“Nearly three dozen people in China have been sickened by a newly identified virus.”
Nope, that isn’t a throwback to 2020. Scientists have identified a new virus named Langya henipavirus, or LayV. The good news is that we’re talking about just 35 cases since 2018, and it doesn’t look like human-to-human transmission is possible (shrews are thought to be natural carriers of the virus).
It’s thanks to an early warning system that we know about this virus, but that doesn’t mean we can relax. LayV is just another example of zoonotic spillover, where pathogens jump between animals and humans. Around 60% to 75% of our infectious diseases are derived from pathogens that started off circulating in another part of the animal kingdom. If there’s a new pandemic, you can bet it’ll be a zoonotic disease.
The problem is that zoonotic spillover is happening more frequently. Andreas Kluth has called it one of the greatest dangers to humanity. As the planet warms, and humans encroach further and further into wildlife habitats, animals — including ourselves — will come into close contact with species new to them. That gives pathogens an incredible opportunity to mingle and evolve and eventually make the jump to humans. One recent paper can give us a number: In the most conservative warming scenario, another 15,000 viruses will hop among 3,000 mammal species by 2070. Things are already accelerating, as this dataset of the top 100 zoonotic outbreaks and 200 randomly chosen outbreaks show.
Several other zoonotic diseases have been making headlines, including monkeypox and, of course, Covid-19. But another disease — one that did not originate in animals — can provide lessons in how to mitigate such threats as well as a wake-up call.
The battle against polio is one of the world’s greatest public-health successes. After a global initiative to eradicate the disease began in 1988, it was left endemic in just two countries — Afghanistan and Pakistan — and there were hopes we could get rid of it for good. But now it’s threatening to make a comeback: In July, the US reported its first polio case in nearly a decade; a girl in Israel developed paralysis in March; and poliovirus has been found in London sewage, prompting the offering of a polio booster to all children under the age of 10 in the city.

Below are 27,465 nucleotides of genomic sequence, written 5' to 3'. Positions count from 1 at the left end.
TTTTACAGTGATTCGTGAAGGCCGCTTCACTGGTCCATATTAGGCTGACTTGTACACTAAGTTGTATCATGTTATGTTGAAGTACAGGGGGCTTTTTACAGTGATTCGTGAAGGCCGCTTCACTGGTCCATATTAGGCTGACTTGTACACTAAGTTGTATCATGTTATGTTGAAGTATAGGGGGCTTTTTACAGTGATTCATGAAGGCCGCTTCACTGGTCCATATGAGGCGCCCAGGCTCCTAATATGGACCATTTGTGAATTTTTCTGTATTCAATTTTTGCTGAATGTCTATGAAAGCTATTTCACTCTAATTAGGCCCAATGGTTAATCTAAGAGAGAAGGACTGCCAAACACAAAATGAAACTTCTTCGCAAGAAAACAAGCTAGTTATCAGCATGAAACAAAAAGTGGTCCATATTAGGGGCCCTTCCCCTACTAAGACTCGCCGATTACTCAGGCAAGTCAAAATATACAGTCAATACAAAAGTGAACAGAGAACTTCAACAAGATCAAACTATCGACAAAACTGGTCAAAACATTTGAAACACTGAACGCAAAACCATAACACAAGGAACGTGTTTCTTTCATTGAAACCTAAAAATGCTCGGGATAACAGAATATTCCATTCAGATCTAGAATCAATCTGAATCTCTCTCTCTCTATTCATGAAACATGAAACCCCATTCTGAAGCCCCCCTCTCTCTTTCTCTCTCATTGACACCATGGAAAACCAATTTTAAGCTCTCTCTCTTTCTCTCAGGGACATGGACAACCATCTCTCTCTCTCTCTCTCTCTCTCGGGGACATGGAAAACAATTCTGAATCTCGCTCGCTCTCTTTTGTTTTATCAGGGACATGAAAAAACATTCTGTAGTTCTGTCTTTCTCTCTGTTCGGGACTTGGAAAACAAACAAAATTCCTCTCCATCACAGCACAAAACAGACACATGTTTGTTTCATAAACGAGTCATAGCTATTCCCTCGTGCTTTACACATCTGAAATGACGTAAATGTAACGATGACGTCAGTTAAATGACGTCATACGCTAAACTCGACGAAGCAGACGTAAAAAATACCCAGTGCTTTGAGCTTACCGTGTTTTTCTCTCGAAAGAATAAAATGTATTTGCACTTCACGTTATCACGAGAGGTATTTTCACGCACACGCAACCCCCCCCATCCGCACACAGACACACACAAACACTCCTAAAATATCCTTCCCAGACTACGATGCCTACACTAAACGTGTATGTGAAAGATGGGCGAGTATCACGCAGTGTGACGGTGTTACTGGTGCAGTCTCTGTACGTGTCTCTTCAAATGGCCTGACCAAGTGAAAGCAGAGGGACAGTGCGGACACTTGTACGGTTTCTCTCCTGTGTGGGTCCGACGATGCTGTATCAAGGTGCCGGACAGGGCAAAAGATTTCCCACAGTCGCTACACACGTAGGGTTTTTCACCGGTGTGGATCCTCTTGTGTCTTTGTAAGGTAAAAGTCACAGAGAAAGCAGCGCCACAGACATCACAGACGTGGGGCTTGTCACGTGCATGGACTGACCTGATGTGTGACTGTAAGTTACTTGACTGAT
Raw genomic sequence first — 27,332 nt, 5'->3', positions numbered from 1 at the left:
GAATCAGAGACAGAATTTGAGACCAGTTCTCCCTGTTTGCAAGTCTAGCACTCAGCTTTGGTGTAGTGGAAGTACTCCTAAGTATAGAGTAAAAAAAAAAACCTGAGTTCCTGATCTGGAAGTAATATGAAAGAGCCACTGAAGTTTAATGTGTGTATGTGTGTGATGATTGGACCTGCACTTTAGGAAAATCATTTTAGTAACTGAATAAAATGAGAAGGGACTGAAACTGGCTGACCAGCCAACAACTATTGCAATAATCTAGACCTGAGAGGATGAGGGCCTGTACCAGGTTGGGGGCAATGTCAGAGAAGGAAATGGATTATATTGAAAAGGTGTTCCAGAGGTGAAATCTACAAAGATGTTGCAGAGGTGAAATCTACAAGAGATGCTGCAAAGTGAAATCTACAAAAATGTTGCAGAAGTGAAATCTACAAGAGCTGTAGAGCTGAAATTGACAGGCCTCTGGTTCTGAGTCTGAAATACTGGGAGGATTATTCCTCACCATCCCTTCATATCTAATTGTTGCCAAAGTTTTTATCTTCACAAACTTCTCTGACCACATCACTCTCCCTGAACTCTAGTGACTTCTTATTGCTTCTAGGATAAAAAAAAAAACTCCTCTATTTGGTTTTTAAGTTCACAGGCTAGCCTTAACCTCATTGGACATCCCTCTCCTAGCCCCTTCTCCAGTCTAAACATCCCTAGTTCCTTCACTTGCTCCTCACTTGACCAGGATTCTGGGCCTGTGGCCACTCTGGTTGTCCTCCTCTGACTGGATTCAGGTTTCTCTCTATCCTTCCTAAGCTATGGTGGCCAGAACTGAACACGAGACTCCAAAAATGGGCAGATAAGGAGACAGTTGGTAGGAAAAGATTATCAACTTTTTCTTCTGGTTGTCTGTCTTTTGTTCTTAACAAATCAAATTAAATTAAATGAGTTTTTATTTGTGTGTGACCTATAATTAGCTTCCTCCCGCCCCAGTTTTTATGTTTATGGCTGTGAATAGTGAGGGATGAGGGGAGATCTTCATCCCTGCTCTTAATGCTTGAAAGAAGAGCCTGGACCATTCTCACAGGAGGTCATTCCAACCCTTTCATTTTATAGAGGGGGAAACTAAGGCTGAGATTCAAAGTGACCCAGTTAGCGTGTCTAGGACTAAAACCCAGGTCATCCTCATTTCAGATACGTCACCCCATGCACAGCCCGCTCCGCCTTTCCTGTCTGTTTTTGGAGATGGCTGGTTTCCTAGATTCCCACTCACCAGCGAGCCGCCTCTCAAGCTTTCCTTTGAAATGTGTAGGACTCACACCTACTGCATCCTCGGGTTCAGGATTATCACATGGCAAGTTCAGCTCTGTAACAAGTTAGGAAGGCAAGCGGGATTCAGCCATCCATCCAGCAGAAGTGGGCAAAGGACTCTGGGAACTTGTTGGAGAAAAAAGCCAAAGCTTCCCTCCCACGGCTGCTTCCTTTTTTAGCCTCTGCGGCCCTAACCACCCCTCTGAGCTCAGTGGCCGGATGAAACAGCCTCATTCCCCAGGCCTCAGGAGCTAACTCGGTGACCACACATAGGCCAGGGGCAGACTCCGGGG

It’s concerning, especially when a health official in New York state has warned that there could be hundreds of undiagnosed polio cases, highlighting the importance of building trust around vaccinations.
Speaking of building trust around vaccines, the US finally declared the monkeypox outbreak a public-health emergency. In theory, America has had all the right tools — tests, treatments and vaccines — to stem the spread of the disease. But access to all three has been frustratingly limited, says Lisa Jarvis.
The US’s current supply of the Jynneos vaccine — currently the best protection against monkeypox — isn’t nearly enough to cover the people most at risk. So the country has adopted a new strategy, freshly approved by the FDA. That involves administering a small dose — one-fifth of the usual size — within the skin rather than under the skin. It’ll stretch the 440,000 remaining doses into 2.2 million shots. The only problem, Lisa says, is the strategy relies on a single 2015 study. If the US is going to pursue this approach successfully, health officials are going to have to be clear about what they don’t know about the effectiveness and value of the vaccines.
Meanwhile, Covid goes on. There’s some good news in that the wave fueled by the latest variant, omicron BA.5, has finally started to ebb in the UK and parts of the US. But why? That’s a question that’ll be important as we head into winter. Faye Flam explains that viral waves are a little like a wildfire burning itself out when it runs out of fuel. Because most people retain immunity for a few weeks or months, the disease can — temporarily — run out of people to infect.
In reality, it’s a little more complicated than who’s immune and who isn’t — seasonality, population behavior and demographics are all bricks in the so-called immunity wall. Scientists are busy collecting data from wastewater and surveillance testing to get a sharper picture of why waves rise and fall, and perhaps prevent the next wave altogether.
Luckily, Covid is starting to feel like less of a threat. Wastewater studies have indicated a viral circulation as rampant as last winter’s enormous wave but with far fewer deaths and hospitalizations. The CDC is also relaxing its guidance, no longer recommending that adults and children quarantine after exposure to the virus. As life continues to feel more normal, I’ll be thanking the teams of researchers around the world watching out for the next pathogenic danger — be it a new Covid variant, the resurgence of an old disease or a brand-new virus.